While using such a simplistic volume measure to allocate overheads as an overall cost driver, this approach seldom meets the cause-and-effect criteria desired in accurate cost allocation. This method of costing has become increasing inaccurate as the relative proportion of overhead costs has risen. This distortion of costs can result in inappropriate decision making. ABC is therefore an alternative approach to the traditional method or arbitrary allocation of overheads to product, services and customers. Stage 1. Activity cost pools Material Handling Stage 1.
Activity cost pools Cost per material movement OVERHEAD COSTS Procurement Cost per purchase order Product lines Set-up Cost per set-up Figure 1. Framework of activity based costing 4 Topic Gateway Series Activity Based Costing Application In contrast to traditional cost accounting systems, ABC systems first accumulate overheads for each organisational activity. They then assign the costs of these activities to products, services or customers (referred to as cost objects) causing that activity. The initial activity analysis is clearly the most difficult aspect of ABC.
Activity analysis is the process of identifying appropriate output measures of activities and resources (cost drivers) and their effects on the costs of making a product or providing a service. ABC systems have the flexibility to provide special reports so that management can take decisions about the costs of designing, selling and delivering a product or service. The key aspect is that ABC focuses on accumulating costs via activities, whereas traditional cost allocation focuses on accumulating costs within functional areas. The main advantage of
ABC is that it minimises or avoids distortions on product costs that might occur from arbitrary allocation of overhead costs. Steps in development of an ABC System ABC uses cost drivers to assign the costs of resources to activities and unit cost as a way of measuring an output. There are four steps to implementing ABC. 1. Identify activities The organisation needs to undertake an in-depth analysis of the operating processes of each responsibility centre. Each process might consist of one or more activities required to produce an output. 2.
Assign resource costs to activities This involves tracing costs to cost objects to determine why the cost occurred. Costs can be categorised in three ways: i. Direct – costs that can be traced directly to one output. For example, the wood and paint that it takes to make a chair. Indirect – costs that cannot be allocated to an individual output, that is, they benefit two or more outputs, but not all outputs. For example, maintenance costs or storage costs. ii. 5 Topic Gateway Series Activity Based Costing iii. General/administration – costs that cannot be associated with any product or service.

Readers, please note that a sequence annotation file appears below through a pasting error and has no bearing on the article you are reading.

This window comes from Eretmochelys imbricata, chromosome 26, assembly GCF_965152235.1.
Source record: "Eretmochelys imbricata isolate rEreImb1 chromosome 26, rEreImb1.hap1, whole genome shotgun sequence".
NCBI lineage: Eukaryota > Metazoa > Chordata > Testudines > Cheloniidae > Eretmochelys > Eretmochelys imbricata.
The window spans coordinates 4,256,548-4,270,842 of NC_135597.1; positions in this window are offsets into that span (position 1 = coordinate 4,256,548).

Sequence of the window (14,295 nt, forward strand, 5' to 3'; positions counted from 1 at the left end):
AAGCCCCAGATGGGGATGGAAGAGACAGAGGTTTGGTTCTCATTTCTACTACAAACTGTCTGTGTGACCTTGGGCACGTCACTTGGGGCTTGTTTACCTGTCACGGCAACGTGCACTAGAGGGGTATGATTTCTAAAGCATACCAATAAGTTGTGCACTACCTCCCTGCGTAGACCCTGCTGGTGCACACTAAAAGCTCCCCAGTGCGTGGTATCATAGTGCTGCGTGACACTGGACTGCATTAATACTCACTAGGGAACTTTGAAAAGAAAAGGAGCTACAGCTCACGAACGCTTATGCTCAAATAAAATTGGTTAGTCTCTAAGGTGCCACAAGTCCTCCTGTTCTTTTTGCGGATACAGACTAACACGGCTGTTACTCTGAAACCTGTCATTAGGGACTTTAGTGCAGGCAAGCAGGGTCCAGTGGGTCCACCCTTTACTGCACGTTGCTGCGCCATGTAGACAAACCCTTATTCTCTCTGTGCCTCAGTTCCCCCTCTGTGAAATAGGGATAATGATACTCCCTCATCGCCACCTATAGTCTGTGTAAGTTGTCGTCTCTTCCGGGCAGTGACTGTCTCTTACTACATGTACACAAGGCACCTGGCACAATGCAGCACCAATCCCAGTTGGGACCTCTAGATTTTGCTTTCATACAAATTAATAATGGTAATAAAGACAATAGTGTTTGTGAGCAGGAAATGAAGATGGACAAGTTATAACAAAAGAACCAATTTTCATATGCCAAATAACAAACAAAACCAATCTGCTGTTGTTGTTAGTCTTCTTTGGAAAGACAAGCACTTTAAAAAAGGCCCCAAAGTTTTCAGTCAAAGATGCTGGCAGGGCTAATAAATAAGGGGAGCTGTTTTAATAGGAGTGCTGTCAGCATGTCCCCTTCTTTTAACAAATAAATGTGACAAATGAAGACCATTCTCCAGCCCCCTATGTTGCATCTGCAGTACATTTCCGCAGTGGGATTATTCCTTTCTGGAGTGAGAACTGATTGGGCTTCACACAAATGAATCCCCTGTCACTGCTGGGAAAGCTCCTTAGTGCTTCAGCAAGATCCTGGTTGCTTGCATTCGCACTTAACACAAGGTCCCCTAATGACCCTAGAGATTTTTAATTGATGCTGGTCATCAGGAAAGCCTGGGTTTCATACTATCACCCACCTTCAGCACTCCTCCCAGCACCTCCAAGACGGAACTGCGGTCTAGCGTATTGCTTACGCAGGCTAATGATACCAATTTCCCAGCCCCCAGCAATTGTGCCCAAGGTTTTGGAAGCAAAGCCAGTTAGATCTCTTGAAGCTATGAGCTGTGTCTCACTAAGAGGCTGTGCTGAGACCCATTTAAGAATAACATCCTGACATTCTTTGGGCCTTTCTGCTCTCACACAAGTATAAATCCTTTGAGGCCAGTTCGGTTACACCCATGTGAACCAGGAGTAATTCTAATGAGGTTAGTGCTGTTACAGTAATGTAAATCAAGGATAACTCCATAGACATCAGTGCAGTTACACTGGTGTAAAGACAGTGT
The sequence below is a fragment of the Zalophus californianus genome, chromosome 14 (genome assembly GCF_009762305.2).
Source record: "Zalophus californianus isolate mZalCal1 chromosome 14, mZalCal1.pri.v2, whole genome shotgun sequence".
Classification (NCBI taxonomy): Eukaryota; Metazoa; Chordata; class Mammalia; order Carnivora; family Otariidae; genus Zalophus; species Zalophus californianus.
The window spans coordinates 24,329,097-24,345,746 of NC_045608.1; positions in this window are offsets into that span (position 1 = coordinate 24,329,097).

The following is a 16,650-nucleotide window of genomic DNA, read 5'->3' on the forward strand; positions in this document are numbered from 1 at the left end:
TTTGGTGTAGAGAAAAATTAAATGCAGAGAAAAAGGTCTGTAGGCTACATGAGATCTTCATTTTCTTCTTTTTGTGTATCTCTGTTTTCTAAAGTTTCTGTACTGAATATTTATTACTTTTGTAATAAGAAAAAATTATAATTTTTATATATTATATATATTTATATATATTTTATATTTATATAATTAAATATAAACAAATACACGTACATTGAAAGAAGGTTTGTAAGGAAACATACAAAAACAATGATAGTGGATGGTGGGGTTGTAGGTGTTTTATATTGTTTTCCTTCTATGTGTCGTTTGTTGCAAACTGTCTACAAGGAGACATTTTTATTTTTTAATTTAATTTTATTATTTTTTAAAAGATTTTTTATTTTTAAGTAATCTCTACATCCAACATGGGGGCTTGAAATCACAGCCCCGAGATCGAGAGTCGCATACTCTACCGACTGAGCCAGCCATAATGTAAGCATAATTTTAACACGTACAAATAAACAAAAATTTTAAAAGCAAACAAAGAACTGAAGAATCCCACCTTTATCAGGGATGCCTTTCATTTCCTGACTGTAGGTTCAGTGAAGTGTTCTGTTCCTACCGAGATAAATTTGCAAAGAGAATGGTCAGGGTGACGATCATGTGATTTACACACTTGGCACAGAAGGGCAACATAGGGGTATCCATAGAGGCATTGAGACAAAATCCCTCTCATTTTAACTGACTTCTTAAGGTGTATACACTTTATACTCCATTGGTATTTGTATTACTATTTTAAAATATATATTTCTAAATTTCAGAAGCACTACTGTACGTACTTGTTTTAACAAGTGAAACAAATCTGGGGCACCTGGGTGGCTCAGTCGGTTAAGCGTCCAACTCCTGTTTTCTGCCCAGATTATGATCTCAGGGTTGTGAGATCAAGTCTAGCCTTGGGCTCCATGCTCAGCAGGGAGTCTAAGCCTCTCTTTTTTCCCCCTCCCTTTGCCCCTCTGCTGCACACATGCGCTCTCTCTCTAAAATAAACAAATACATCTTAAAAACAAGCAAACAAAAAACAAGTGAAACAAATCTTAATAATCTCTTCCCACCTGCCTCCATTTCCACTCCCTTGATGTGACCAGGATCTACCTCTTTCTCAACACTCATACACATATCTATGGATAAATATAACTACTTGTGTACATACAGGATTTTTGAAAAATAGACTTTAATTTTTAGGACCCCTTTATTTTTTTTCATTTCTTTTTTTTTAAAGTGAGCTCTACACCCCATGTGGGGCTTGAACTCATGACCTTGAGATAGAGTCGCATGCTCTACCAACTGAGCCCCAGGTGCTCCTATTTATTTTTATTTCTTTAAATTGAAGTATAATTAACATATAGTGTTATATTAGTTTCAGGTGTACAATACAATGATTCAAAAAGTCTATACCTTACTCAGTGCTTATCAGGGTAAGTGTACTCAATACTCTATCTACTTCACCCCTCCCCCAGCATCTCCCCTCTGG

These costs are likely to remain unchanged, whatever output is produced. For example, salaries of administration staff, security costs or depreciation. 3. Identify outputs Identify all of the output for which an activity segment performs activities and consumes resources. Outputs might be products, services or customers. 4. Assign activity costs to outputs This is done using activity drivers. Activity drivers assign activity costs to outputs (cost objects) based on the consumption or demand for activities. ABC in practice
ABC activities have been around for nearly 20 years and many companies in a variety of sectors have implemented activity based thinking. ABC and ABM have brought about radical changes in cost management systems. The principles and philosophies of activity based thinking apply equally to service companies, government agencies, process and manufacturing industries. Management practices and methods have changed over the last decade and will continue to change. Organisations have moved from managing vertically to managing horizontally.
There has also been a move from a function orientation to a process orientation. However, management information systems to track and provide information about the horizontal aspects of business have lagged significantly behind managers’ needs. ABC and ABM fill this information gap by providing cost and operation information that mirrors a horizontal view. ABC focuses on accurate information about the true cost of products, services, processes, activities and customers. Using ABC, organisations gain a thorough understanding of their business processes and cost behaviour during ABC analysis.